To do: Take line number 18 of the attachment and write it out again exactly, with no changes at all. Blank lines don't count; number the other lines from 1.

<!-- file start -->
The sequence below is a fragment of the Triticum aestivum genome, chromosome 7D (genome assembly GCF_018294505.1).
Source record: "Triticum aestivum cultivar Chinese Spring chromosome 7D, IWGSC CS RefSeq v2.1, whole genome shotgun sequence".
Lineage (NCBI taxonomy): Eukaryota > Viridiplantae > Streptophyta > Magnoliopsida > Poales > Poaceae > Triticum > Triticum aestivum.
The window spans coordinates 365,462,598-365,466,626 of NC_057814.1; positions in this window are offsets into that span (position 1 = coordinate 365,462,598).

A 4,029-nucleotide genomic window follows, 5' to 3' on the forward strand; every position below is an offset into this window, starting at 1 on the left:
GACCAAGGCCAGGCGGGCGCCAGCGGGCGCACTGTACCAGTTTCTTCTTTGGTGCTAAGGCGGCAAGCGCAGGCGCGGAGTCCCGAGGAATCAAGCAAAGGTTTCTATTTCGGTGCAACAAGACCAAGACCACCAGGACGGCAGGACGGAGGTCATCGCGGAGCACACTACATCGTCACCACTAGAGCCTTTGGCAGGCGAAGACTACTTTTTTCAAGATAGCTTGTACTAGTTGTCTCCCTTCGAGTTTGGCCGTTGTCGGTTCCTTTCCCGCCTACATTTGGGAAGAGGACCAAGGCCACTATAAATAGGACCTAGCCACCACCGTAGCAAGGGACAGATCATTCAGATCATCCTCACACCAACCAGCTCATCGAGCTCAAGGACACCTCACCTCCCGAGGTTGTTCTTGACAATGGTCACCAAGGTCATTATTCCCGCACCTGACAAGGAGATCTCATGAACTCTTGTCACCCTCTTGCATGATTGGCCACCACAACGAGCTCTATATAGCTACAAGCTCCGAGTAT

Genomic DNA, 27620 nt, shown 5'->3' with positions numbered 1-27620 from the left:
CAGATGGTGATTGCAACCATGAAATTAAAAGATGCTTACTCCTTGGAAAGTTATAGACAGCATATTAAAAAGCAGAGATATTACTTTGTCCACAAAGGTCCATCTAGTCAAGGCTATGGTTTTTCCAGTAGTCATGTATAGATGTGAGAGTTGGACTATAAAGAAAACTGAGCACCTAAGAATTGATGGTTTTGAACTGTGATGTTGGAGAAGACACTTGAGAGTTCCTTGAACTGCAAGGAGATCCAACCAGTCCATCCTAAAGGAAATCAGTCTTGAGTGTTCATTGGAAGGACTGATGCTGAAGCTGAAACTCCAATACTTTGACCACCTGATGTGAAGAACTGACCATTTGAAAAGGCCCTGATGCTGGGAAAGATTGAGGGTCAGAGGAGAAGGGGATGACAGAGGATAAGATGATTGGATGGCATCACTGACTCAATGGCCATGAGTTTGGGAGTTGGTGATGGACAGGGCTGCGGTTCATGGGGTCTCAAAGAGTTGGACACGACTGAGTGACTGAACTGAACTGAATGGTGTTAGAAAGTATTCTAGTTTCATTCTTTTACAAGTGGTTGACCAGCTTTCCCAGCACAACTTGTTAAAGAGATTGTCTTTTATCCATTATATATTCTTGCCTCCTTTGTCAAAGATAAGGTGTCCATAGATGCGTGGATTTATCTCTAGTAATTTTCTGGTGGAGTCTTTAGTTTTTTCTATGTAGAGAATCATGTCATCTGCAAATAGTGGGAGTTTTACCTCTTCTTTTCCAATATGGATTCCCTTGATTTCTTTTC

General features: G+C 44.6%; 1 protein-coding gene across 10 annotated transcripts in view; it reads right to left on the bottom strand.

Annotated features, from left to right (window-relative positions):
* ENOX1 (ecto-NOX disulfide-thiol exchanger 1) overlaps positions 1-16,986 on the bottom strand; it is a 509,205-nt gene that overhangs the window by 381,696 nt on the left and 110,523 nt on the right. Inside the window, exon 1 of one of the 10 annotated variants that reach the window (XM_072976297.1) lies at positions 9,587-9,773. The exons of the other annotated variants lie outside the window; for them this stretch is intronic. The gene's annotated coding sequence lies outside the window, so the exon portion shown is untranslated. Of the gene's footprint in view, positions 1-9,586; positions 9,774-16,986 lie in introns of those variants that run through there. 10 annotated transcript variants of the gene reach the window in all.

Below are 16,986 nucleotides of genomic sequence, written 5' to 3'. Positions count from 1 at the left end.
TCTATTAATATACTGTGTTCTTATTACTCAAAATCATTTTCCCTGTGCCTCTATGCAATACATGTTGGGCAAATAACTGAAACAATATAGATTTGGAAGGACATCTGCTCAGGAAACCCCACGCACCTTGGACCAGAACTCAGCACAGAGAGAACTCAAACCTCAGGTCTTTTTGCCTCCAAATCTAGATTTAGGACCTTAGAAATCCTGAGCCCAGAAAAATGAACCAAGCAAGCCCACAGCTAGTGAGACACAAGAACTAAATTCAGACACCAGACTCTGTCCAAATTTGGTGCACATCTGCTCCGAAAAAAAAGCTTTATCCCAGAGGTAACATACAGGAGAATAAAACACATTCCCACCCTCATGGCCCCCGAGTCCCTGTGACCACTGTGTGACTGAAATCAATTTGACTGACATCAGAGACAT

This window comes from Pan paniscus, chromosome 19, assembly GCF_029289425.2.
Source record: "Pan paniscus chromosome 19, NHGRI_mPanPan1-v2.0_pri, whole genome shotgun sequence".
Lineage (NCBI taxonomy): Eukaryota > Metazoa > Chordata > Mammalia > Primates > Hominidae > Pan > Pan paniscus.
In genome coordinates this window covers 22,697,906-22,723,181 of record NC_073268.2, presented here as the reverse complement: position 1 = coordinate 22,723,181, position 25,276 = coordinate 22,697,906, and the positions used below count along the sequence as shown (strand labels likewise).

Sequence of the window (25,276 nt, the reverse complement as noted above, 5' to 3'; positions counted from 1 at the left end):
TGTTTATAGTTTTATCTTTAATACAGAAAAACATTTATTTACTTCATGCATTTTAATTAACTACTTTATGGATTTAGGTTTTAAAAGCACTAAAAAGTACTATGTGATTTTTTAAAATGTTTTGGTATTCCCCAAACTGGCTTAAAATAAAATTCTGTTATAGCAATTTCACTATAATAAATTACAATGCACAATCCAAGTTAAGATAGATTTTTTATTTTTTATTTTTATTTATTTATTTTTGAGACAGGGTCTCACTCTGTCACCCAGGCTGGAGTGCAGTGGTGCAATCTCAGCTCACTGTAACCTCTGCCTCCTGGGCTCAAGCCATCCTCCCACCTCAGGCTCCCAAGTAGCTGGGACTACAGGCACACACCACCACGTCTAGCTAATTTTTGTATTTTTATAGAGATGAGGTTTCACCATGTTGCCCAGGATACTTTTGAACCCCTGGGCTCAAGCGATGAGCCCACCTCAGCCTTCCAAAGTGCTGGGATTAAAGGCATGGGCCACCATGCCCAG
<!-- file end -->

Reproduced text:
Sequence of the window (25,276 nt, the reverse complement as noted above, 5' to 3'; positions counted from 1 at the left end):